CHEYENNE (AP) — Wyoming state courts suspended all but the most pressing in-person proceedings Wednesday while Gov. Mark Gordon overrode his own earlier remarks and fully endorsed federal guidelines to help control the coronavirus.
Just a few hours after President Donald Trump and other administration officials announced the federal recommendations Monday, Gordon said he and his staff “don't disagree” with them.
It's important to remember “that waitresses have to earn a living, that our waiters have to earn a living,” Gordon added at the news conference.
On Wednesday, he said in a press release he supported the Trump administration guidelines, which among other things urge people to work and school children at home whenever possible and not gather in groups of more than 10.
The federal government over the weekend progressively reduced the gathering-size guidelines, Gordon pointed out in an interview with The Associated Press. He described his changing position as “progressive implementation of the recommendations that were themselves evolving over the last several days."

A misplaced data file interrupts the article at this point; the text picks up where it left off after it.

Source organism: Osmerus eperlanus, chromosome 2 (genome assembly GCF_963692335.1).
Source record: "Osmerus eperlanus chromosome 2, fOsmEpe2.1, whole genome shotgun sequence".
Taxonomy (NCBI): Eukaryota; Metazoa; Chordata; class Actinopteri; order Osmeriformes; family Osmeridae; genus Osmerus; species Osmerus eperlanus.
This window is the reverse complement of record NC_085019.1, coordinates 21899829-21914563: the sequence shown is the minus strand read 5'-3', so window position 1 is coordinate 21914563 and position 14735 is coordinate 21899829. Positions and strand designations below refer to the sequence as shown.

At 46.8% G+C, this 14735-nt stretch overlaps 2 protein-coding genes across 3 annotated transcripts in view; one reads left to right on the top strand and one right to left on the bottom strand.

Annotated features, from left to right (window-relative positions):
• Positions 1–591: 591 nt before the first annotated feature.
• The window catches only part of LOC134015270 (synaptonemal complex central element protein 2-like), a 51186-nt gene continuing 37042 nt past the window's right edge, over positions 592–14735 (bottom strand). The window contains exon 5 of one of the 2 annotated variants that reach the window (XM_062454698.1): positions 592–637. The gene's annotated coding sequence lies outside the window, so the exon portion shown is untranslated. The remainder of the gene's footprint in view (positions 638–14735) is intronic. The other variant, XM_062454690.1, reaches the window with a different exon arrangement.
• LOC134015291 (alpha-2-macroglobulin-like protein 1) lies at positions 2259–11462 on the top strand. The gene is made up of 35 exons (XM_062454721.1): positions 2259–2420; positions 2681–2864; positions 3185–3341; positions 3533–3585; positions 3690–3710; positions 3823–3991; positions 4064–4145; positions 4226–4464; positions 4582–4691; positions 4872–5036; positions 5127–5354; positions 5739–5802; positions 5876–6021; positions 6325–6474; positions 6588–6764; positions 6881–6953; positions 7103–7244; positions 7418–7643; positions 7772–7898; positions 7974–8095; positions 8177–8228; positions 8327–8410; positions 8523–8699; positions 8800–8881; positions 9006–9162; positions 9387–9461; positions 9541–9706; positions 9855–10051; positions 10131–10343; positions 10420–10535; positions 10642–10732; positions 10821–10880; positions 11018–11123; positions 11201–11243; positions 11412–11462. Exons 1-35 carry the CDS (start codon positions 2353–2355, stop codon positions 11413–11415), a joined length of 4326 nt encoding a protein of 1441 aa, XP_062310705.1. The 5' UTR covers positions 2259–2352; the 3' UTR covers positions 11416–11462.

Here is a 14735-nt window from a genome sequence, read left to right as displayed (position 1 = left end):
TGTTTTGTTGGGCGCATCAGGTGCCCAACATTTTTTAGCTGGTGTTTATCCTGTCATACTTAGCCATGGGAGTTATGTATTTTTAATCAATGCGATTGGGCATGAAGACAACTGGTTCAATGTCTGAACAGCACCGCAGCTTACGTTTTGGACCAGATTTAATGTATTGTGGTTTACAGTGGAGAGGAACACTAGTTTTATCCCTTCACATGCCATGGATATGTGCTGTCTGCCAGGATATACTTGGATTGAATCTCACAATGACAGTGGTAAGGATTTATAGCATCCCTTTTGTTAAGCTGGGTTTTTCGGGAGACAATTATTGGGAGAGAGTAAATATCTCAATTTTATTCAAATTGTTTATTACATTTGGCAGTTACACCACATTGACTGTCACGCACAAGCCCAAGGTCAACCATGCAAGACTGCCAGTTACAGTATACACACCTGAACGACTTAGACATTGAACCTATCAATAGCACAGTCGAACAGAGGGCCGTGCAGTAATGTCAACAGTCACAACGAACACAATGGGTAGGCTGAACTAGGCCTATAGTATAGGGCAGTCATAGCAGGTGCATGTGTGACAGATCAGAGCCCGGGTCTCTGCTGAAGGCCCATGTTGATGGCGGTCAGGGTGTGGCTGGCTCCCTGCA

“Part of it is signaling that we're moving to a more aggressive posture,” Gordon said.
State officials have had a “rapid increase in concern” as the number of residents infected with coronavirus has risen, reaching 16 on Wednesday, but they get different views about how to respond, Gordon said.
People have been writing the governor's office with views ranging from “You aren’t being aggressive enough” to "What are you worried about?" Gordon said.
For most people, the virus causes mild or moderate symptoms, and the vast majority recover. The elderly and people with existing health problems can get pneumonia or other serious illnesses.
Meanwhile, the state Supreme Court ordered that all state courts, starting at the close of business Wednesday and continuing to April 10, suspend in-person proceedings. A range of exceptions include ongoing jury trials, emergency child-protection matters and proceedings necessary to protect criminal defendants' constitutional rights.
Recent court investments in video technology should help, Chief Justice Michael K. Davis said in a news release.
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